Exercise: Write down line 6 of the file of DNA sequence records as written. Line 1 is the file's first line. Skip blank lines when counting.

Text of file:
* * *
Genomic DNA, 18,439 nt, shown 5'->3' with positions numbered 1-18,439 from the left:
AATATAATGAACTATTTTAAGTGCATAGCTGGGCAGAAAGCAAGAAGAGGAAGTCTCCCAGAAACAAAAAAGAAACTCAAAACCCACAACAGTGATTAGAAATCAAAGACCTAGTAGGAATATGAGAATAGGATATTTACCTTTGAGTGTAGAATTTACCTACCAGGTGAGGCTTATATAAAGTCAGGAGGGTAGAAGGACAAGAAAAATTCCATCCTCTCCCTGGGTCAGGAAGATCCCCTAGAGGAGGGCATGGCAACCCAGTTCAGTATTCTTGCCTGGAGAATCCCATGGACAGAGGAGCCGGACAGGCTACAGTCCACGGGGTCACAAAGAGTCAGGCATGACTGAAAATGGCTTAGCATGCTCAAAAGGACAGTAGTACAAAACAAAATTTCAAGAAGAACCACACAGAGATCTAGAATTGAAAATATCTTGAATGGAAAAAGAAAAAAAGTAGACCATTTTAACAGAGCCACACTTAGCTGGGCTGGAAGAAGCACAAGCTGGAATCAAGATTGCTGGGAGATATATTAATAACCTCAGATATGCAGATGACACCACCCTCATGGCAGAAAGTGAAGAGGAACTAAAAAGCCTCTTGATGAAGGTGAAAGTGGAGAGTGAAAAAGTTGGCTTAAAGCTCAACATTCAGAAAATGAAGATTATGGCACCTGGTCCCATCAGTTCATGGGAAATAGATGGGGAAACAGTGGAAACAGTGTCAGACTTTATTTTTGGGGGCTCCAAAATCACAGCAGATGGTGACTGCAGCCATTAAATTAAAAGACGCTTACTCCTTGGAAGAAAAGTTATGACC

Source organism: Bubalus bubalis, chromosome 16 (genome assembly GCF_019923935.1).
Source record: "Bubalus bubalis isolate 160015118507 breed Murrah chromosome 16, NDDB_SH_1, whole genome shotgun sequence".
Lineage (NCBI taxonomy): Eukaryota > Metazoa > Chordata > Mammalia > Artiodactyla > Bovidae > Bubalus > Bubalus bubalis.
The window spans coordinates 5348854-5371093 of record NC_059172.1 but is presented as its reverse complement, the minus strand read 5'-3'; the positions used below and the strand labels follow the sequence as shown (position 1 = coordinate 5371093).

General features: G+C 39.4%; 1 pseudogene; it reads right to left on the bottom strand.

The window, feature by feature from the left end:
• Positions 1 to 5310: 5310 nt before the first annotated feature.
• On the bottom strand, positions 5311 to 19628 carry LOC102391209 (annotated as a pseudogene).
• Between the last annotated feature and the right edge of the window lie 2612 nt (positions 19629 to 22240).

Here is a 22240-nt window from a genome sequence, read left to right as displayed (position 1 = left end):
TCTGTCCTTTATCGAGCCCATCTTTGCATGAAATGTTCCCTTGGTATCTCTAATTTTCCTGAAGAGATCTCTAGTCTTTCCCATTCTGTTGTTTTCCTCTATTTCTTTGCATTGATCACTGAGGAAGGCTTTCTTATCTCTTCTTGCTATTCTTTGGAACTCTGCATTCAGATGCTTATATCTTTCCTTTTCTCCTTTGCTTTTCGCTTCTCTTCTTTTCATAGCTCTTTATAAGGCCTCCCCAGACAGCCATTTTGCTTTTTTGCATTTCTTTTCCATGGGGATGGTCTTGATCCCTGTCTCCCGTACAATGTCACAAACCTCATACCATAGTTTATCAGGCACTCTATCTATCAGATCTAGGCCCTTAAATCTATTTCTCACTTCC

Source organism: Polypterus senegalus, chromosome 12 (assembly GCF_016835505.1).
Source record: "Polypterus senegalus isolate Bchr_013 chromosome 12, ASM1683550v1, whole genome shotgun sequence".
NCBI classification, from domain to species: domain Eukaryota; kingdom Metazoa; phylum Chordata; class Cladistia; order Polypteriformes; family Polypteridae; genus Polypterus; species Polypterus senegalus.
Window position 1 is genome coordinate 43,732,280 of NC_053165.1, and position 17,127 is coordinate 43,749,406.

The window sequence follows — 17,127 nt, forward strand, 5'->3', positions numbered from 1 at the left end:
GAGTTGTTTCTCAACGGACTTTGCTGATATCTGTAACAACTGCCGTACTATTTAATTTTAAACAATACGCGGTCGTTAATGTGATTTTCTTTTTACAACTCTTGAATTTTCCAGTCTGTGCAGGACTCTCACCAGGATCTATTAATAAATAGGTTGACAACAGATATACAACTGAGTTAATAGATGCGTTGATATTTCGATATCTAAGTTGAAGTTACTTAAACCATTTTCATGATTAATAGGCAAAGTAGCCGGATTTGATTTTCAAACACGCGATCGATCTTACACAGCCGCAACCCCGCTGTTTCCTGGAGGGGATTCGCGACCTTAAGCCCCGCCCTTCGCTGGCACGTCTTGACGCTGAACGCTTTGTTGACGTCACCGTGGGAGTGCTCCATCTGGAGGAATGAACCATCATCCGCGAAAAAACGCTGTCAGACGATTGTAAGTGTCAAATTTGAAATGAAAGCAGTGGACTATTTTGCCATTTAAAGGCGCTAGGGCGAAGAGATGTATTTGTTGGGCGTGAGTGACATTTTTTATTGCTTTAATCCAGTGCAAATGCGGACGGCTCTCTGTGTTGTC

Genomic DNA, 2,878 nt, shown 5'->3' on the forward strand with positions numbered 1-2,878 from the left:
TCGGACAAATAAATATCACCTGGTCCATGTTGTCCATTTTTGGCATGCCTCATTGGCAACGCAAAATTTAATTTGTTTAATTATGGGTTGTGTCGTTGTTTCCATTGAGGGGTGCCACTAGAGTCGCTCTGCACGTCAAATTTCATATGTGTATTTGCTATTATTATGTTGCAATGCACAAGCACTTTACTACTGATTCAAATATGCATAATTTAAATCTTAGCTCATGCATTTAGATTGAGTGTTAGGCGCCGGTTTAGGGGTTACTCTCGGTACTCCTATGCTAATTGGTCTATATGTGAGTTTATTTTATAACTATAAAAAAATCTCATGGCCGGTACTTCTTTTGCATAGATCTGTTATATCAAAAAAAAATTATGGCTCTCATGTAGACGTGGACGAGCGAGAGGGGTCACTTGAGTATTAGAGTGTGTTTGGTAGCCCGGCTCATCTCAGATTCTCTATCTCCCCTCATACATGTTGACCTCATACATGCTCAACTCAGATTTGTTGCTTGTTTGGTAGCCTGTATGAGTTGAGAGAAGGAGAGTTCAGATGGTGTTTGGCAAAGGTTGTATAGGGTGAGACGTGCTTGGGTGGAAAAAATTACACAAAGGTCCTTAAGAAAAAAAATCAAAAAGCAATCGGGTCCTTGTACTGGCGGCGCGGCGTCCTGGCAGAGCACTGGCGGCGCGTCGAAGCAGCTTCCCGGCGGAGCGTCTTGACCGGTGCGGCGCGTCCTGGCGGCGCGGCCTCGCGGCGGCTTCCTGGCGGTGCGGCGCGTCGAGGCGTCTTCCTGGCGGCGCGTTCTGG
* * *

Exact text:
The window spans coordinates 5348854-5371093 of record NC_059172.1 but is presented as its reverse complement, the minus strand read 5'-3'; the positions used below and the strand labels follow the sequence as shown (position 1 = coordinate 5371093).